Cornwall is a land of mysteries, legends and suggestions. According to ancient stories, these places are inhabited by fairies, goblins and magical creatures plus it’s said that the great King Arthur was born right here in the castle of Tintagel. This myth most likely has its roots in history and many scholars argue that Arthur was a warrior who led the resistance against the invasion of the Celtic people of the Saxons. During your tour around Cornwall you will see a lot of evidence about this ancient culture, proving that this is indeed one of the six Celtic nations. Certainly the south-western tip of Great Britain is a world apart from the rest of the island, especially nice to visit for its beautiful landscapes and mild climate.
Cornwall has romantic and dramatic cliffs overlooking the sea, alternating with miles of beaches, much frequented by surfers for kite surfing. On the coast, you’ll encounter numerous coastal villages with the typical fishermen’s houses, which are worth a stop in order to take quite a few photos. Afterwards, you should walke through the alleys and along the harbour of the small villages of Polperro, Fawey, Charlestown, on the southeast coast, and without forgetting to visit St Mawes, with its sixteenth-century castle built by Henry VIII, and Falmouth, where we find the fortitude Pendennis Castle, the largest in the region.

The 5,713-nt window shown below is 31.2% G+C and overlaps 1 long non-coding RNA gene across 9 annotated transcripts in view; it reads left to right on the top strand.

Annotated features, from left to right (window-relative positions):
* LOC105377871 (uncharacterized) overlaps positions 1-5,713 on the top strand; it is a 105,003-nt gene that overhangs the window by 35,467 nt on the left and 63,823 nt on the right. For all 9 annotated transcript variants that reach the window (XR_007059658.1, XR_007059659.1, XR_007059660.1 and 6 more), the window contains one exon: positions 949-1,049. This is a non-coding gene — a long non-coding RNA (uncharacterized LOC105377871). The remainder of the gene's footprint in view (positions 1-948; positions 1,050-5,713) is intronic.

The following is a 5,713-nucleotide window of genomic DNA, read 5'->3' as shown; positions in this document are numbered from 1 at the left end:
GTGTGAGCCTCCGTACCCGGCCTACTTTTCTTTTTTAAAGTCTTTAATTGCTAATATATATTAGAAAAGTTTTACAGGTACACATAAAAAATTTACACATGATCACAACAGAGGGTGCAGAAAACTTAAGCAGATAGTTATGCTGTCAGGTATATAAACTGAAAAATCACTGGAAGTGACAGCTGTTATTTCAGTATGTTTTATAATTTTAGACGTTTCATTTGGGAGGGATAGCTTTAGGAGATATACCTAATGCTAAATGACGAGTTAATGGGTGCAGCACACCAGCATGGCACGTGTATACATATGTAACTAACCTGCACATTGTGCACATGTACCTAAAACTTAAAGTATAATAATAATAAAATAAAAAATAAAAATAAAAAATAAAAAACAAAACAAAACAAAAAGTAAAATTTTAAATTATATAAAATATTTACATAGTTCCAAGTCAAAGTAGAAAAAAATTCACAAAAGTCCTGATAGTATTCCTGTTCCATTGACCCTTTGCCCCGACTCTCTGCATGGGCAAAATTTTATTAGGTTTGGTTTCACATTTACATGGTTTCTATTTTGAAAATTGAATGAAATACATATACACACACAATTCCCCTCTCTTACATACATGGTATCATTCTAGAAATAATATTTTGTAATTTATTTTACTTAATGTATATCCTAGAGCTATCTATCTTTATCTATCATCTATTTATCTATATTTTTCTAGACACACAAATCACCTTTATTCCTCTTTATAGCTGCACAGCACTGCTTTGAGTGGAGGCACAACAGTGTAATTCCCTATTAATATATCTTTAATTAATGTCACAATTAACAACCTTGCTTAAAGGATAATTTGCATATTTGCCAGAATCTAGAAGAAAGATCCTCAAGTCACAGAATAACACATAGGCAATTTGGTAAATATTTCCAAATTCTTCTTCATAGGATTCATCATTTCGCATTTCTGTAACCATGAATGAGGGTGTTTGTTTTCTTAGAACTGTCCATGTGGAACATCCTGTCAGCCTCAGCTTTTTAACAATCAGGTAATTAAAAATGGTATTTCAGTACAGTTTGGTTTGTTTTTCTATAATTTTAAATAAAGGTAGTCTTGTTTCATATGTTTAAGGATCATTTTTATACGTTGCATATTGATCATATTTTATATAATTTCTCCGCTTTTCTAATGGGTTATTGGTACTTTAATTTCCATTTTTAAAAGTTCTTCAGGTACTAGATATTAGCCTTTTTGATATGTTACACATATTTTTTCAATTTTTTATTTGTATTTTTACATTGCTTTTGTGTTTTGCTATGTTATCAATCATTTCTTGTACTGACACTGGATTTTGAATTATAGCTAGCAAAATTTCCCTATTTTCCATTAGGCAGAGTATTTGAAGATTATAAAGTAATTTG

The landscapes that meet across Lizard Peninsula are the most beautiful that you will see during your tour of Cornwall. Here is the southernmost point of England, Lizard Point with stunning sea cliffs that contrast with the green meadows. Not far from the coast is the small island of St Michael’s Mount, as her French namesake it is separated from the mainland only by a strip of land that is submerged during high tide. A tour of Cornwall, however, cannot fail to reveal and understand the inner zones, formed by attractive moorland, beautiful gardens, as well as numerous historic and prehistoric sites.
Do not miss a visit to the largest botanical centre, the Eden Project, located near St Austell, which is home to two of the world’s largest biospheres.
By Elsi H